Sharon McIvor, in her testimony, urged us all to recognize that Bill C-3 did not take into account the illegitimate daughters of Indian men. She explained that a court case in the late 1950s, early 1960s, stated that a male descendant of an Indian man is entitled to status. However, a female descendent of an Indian male is not. Sharon McIvor went on to explain this situation by offering the following example:

I actually have a niece and a nephew, the boy born in April of 1979 and the girl born in June of 1980. The mother is non-Indian; the father is status Indian. My nephew got status at birth. My niece did not get status until after April 17, 1985, Bill C-31. She has 6(2) status and he has 6(1)(a) status. They have identical parents; the only difference is male and female. It stays that way. She cannot pass her status on her own right like her brother can, because she is female.

Honourable senators, if Bill C-3 is an act that supports gender equality, then how is this situation acceptable? How can we support a bill that allows for discrimination based on sex? I understand that there is a perceived urgency to pass this particular bill. However, I think it is important that we all recognize the fact that it took Sharon McIvor 20 years to reach this point. She has fought and continues to fight to ensure that the rights of Aboriginal women are equal to those of Aboriginal men.

Sharon McIvor's lawyer made a statement at the committee that continues to echo through my mind. Her lawyer, Gwen Brodsky, stated:

Bill C-3 and the exercise we are engaged in today make me very ashamed as a Canadian. It seems that we are having a conversation about whether it is acceptable for Parliament to put its seal of approval on discriminatory legislation. Is this Canada in 2010?


Honourable senators, this is not the Canada that I have come to love. Canada is a country that champions human rights. We advocate for women's rights all over the world. Why is it that we allow women living within our own borders to be discriminated against in this way?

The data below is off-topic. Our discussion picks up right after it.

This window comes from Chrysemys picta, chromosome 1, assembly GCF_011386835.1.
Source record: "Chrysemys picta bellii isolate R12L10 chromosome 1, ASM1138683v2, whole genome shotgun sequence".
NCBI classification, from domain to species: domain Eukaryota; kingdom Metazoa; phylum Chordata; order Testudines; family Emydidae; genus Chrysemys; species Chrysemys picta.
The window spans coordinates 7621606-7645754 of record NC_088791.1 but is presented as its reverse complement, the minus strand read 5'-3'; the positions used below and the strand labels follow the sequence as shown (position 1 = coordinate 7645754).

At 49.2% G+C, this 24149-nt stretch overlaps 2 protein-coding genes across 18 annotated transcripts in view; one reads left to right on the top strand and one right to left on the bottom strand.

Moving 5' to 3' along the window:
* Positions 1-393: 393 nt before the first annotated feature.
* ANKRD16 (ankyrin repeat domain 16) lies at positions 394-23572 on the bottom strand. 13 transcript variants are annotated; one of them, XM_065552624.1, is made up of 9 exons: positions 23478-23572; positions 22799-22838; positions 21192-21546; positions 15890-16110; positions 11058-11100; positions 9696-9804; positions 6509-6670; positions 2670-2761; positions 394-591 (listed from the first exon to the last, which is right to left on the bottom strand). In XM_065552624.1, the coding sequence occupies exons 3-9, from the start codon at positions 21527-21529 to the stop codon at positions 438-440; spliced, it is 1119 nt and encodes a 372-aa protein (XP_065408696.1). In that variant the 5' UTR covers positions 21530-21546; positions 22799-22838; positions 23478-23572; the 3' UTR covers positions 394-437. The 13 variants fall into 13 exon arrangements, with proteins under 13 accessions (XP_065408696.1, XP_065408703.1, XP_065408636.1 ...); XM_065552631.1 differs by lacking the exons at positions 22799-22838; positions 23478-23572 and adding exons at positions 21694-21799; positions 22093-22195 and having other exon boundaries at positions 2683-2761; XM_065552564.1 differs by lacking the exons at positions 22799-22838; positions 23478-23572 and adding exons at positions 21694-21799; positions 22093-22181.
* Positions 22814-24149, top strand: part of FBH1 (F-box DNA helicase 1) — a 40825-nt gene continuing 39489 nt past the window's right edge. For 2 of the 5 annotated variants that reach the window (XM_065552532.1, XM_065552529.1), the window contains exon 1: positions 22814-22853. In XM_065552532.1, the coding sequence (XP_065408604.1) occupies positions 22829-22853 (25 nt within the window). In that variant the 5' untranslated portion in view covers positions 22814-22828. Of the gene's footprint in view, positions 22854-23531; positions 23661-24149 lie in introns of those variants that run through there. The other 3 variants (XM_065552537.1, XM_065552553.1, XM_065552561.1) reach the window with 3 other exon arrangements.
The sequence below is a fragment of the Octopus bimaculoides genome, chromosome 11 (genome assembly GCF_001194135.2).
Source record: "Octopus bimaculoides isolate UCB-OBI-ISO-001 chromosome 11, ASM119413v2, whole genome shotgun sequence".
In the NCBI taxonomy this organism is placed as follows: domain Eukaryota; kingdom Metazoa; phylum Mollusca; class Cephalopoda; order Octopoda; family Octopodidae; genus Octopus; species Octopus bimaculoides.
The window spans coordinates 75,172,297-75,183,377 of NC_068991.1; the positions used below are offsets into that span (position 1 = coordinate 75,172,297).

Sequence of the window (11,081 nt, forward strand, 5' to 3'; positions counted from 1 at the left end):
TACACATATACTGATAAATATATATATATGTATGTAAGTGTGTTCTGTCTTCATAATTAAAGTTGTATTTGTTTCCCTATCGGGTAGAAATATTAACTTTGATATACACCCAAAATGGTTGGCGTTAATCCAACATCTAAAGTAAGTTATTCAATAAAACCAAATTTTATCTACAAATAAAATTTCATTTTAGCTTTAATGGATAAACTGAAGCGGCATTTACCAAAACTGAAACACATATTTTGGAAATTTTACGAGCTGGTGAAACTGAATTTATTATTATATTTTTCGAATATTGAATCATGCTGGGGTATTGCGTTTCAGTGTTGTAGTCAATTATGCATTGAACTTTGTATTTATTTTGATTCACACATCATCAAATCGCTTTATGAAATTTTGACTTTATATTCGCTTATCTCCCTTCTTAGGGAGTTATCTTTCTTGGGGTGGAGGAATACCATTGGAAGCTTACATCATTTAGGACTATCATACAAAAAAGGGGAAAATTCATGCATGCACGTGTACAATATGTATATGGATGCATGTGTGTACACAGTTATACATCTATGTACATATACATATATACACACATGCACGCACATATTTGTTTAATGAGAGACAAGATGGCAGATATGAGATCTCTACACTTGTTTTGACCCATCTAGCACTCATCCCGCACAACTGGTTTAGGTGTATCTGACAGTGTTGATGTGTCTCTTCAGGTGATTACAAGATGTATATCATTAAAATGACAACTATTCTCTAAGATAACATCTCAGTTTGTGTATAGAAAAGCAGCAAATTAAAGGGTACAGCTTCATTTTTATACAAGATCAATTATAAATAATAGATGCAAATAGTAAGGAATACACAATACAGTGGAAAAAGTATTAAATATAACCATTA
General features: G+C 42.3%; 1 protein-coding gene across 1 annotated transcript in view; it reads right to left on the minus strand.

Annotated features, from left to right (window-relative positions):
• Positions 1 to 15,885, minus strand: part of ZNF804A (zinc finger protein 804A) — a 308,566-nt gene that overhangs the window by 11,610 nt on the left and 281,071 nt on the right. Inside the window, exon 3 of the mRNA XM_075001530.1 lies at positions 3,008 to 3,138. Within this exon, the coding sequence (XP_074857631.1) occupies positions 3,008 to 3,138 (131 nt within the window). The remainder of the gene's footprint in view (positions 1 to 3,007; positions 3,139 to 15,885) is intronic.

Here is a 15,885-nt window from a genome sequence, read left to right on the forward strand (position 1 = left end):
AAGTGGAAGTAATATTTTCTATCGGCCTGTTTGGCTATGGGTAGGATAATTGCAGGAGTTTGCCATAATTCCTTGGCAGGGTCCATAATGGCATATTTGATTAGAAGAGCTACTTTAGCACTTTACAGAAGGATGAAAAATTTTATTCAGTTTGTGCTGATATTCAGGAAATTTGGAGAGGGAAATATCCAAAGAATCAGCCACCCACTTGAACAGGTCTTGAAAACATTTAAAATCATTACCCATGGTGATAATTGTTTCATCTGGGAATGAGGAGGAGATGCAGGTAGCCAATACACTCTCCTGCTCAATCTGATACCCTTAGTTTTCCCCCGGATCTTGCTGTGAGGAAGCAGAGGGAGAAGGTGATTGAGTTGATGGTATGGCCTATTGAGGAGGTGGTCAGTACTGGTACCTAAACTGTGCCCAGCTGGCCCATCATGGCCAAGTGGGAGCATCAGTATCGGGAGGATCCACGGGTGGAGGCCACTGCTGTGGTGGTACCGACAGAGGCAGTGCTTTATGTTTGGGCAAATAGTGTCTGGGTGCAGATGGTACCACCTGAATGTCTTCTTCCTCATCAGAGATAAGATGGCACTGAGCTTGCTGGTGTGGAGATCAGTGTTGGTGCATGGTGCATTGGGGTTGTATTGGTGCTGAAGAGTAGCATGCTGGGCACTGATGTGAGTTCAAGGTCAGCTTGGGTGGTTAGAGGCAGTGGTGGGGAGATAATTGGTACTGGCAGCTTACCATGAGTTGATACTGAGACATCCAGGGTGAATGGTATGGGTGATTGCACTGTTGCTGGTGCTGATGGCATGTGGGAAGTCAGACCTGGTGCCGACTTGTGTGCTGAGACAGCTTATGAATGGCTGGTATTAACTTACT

Throughout my career, it has become painfully clear to me that in our country the rights of Aboriginal women are often inferior to the rights of non-Aboriginal women. This is unacceptable. We cannot allow this to continue. The rights of a woman, regardless of her religion, race or culture, are always equal to the rights of a man. This is not only a Canadian value; it is a universal value that we have a duty to uphold.

Honourable senators, I urge you all not to support Bill C-3.

Hon. George Baker: Honourable senators, I have just a few words concerning this legislation and to suggest to members of the Senate that the bill be passed, on division, for the following reasons.

Honourable senators will be interested to know that the bill cannot be amended, according to a judgment of the Speaker of the House of Commons. The bill came to the House of Commons, was amended in a committee of the House of Commons, and came back to the House of Commons at report stage, where the Speaker ruled that all amendments that were put in by the committee were out of order in that they did not meet two conditions. First, the Speaker said it must be within the four corners of a ruling by the Court of Appeal of British Columbia. Second, the Speaker said that because of that, because of what he called the "restrictive nature of the ruling of the Court of Appeal of British Columbia," it could not be changed in such a manner as to qualify any further persons than those approved at second reading in the House of Commons.